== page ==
Sheriff sends proposed cattle ordinance to county attorney


LEE COUNTY – A proposed ordinance that includes fines and possible jail time for allowing cattle to roam free in the county is in front of the Lee County Attorney.

Lee County Sheriff Stacy Weber told the Lee County Board of Supervisors during a Monday workshop that his office put together the “bones” of the ordinance and sent it to Lee County Attorney Ross Braden last week.

Weber said the ordinance includes language governing wild roaming cattle, horses and sheep, but didn’t include penalties for hogs because Iowa code is clear that free roaming swine are to be put down and tested for disease.

“Hopefully we’ll get this to you in the next few weeks,” Weber said. “As far as penalties, our hands have been tied. This is happening in other spots of the state, but now since you’ve been hearing about it, you’re feeling our pain. Some people are just not meant to have these animals, so they need to either get with it, or get out of the business.”

Supervisors were made aware of the problem of free roaming cattle, including bulls that were tearing up neighboring properties and intruding on the livelihoods of property owners about two months ago when Supervisor Garry Seyb brought the issue to the table.

Seyb said in June that the “wild” cattle are roaming about 3,000 acres or close to 12.5 miles of timber in Lee County. Tuesday he said he’s still hearing from additional property owners about the loose herds and it’s time for the county to do something.

“That means pass this ordinance when we get it to you and then we’ll do that.” Weber said.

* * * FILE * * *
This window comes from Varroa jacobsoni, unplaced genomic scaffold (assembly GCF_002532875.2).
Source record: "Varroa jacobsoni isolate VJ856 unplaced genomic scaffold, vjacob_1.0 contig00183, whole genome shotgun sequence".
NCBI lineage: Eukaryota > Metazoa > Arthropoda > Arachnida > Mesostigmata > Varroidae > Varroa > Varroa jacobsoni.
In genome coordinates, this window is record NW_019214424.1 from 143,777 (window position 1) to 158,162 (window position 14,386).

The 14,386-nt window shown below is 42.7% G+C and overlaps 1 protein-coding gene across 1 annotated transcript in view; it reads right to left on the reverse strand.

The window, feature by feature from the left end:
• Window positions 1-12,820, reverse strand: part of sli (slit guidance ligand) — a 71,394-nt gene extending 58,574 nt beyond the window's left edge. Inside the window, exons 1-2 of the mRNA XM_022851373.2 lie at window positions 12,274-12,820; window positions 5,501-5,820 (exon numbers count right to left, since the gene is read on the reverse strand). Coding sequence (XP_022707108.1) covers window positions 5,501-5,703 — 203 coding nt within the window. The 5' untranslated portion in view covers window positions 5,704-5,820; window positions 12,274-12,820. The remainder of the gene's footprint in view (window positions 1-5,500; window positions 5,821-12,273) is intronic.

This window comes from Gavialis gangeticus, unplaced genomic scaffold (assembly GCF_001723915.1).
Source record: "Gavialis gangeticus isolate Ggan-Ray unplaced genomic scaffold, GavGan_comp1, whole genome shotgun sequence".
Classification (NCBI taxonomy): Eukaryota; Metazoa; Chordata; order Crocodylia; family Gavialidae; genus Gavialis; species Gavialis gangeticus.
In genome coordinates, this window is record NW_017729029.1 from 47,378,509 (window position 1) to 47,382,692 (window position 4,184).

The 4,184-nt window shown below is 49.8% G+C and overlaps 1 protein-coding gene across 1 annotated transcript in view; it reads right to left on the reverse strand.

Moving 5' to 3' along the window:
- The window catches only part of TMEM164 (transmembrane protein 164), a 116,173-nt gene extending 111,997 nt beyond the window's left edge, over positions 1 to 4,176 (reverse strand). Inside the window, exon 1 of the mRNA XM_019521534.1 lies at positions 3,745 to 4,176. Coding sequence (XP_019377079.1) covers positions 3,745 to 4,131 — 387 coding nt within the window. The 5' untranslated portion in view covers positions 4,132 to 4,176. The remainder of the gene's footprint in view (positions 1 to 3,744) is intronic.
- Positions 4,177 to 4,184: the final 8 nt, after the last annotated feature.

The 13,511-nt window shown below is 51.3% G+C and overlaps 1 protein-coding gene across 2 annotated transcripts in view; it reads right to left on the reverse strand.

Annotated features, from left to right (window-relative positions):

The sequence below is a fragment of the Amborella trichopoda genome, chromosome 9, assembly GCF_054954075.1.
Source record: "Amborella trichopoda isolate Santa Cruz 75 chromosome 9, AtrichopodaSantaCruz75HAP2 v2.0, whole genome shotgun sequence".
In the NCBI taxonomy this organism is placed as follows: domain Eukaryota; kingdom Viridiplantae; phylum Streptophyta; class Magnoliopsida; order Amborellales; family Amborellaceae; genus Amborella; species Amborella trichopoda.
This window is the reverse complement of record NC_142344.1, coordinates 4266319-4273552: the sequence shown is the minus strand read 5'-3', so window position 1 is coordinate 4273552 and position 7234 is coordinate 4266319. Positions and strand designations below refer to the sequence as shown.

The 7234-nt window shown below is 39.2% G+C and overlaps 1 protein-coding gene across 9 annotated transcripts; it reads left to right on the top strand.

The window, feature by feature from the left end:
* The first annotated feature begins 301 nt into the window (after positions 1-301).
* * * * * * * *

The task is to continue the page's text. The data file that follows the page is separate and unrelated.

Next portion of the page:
The sheriff said the ordinance is about 10 years late.

“We’ve been hearing these stories for the past 10 years. It’s a shame it’s gotten this far, but it should have been done 10 years ago,” Weber said.

“This is generational. That’s how they’ve learned to do it. An ordinance like this is aimed at getting better at what you do so no one gets hurt.”

Preliminary penalties in the proposed ordinance would allow for three written warnings for cattle owners who’s cattle have escaped. After that fines of $250, then $500, then $750 could be imposed before a possible jail sentence of up to 30 days.

Seyb said the idea is not to make money off fines, but get people to take ownership of their property.

“The idea that there are several people out there that have consistent issues of animals getting out, or owners for whatever reason saying, ‘Oh, they’ll find their way back in’ is not an appropriate answer, especially when the adjoining owners are suffering the costs,” Seyb said.

Supervisor Rich Harlow asked what would happen if after the fines and threat of jail, the cattle are still out and about.

Weber said there is language proposed that would allow the county to contract with someone to go in and get the animals and charge the owners. And if the owners decline to accept responsibility for the cattle, then a neighbor could claim the animals, get them checked by a veterinarian and keep them. If the original owner then steps up with proof the animal is their’s, the party keeping the animals could then file for a claim for costs against the original cattle owners before turning the animals back over.

Seyb said the Lee County Sheriff’s office has received more than 30 calls about the loose cattle since the beginning of the year.

Weber said the jail time is the attention getter.

“You get stuck in the pokie for a couple days when you’re used to getting up to go to work… now you’re getting up and not going anywhere. That’s the attention getter.”

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